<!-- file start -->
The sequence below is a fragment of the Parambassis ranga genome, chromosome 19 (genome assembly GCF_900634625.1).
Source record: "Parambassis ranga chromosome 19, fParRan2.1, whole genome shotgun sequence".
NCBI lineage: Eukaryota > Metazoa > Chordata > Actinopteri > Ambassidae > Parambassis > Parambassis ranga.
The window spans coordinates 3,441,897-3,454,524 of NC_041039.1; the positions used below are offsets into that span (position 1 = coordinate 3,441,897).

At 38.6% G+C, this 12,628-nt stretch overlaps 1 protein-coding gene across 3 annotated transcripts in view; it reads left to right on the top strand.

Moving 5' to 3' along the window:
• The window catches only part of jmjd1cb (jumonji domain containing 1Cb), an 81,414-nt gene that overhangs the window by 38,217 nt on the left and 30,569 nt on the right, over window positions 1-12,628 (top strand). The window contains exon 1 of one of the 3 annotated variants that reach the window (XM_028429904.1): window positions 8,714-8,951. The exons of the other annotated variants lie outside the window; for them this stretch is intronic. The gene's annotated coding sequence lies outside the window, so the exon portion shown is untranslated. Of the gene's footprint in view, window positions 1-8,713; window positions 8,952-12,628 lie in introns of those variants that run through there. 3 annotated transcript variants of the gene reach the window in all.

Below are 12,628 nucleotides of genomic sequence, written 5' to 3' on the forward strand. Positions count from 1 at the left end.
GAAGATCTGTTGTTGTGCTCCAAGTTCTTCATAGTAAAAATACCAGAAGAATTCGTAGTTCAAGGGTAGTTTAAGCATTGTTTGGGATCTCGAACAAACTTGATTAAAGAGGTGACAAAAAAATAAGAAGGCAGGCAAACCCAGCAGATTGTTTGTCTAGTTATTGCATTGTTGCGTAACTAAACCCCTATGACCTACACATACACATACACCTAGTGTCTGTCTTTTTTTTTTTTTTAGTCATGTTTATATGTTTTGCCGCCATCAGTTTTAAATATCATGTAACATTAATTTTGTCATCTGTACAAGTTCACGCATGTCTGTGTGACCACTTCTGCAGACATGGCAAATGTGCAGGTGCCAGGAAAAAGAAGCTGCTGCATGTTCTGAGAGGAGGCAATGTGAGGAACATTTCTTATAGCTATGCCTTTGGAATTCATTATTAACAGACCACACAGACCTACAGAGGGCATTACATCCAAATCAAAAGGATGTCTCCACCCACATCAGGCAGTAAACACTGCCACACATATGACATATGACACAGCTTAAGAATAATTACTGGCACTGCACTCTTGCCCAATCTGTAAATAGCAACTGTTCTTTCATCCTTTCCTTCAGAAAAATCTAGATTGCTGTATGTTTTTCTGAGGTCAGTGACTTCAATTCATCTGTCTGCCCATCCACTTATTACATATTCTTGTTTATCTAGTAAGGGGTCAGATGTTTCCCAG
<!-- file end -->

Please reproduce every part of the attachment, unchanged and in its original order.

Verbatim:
The sequence below is a fragment of the Parambassis ranga genome, chromosome 19 (genome assembly GCF_900634625.1).
Source record: "Parambassis ranga chromosome 19, fParRan2.1, whole genome shotgun sequence".
NCBI lineage: Eukaryota > Metazoa > Chordata > Actinopteri > Ambassidae > Parambassis > Parambassis ranga.
The window spans coordinates 3,441,897-3,454,524 of NC_041039.1; the positions used below are offsets into that span (position 1 = coordinate 3,441,897).

At 38.6% G+C, this 12,628-nt stretch overlaps 1 protein-coding gene across 3 annotated transcripts in view; it reads left to right on the top strand.

Moving 5' to 3' along the window:
• The window catches only part of jmjd1cb (jumonji domain containing 1Cb), an 81,414-nt gene that overhangs the window by 38,217 nt on the left and 30,569 nt on the right, over window positions 1-12,628 (top strand). The window contains exon 1 of one of the 3 annotated variants that reach the window (XM_028429904.1): window positions 8,714-8,951. The exons of the other annotated variants lie outside the window; for them this stretch is intronic. The gene's annotated coding sequence lies outside the window, so the exon portion shown is untranslated. Of the gene's footprint in view, window positions 1-8,713; window positions 8,952-12,628 lie in introns of those variants that run through there. 3 annotated transcript variants of the gene reach the window in all.

Below are 12,628 nucleotides of genomic sequence, written 5' to 3' on the forward strand. Positions count from 1 at the left end.
GAAGATCTGTTGTTGTGCTCCAAGTTCTTCATAGTAAAAATACCAGAAGAATTCGTAGTTCAAGGGTAGTTTAAGCATTGTTTGGGATCTCGAACAAACTTGATTAAAGAGGTGACAAAAAAATAAGAAGGCAGGCAAACCCAGCAGATTGTTTGTCTAGTTATTGCATTGTTGCGTAACTAAACCCCTATGACCTACACATACACATACACCTAGTGTCTGTCTTTTTTTTTTTTTTAGTCATGTTTATATGTTTTGCCGCCATCAGTTTTAAATATCATGTAACATTAATTTTGTCATCTGTACAAGTTCACGCATGTCTGTGTGACCACTTCTGCAGACATGGCAAATGTGCAGGTGCCAGGAAAAAGAAGCTGCTGCATGTTCTGAGAGGAGGCAATGTGAGGAACATTTCTTATAGCTATGCCTTTGGAATTCATTATTAACAGACCACACAGACCTACAGAGGGCATTACATCCAAATCAAAAGGATGTCTCCACCCACATCAGGCAGTAAACACTGCCACACATATGACATATGACACAGCTTAAGAATAATTACTGGCACTGCACTCTTGCCCAATCTGTAAATAGCAACTGTTCTTTCATCCTTTCCTTCAGAAAAATCTAGATTGCTGTATGTTTTTCTGAGGTCAGTGACTTCAATTCATCTGTCTGCCCATCCACTTATTACATATTCTTGTTTATCTAGTAAGGGGTCAGATGTTTCCCAG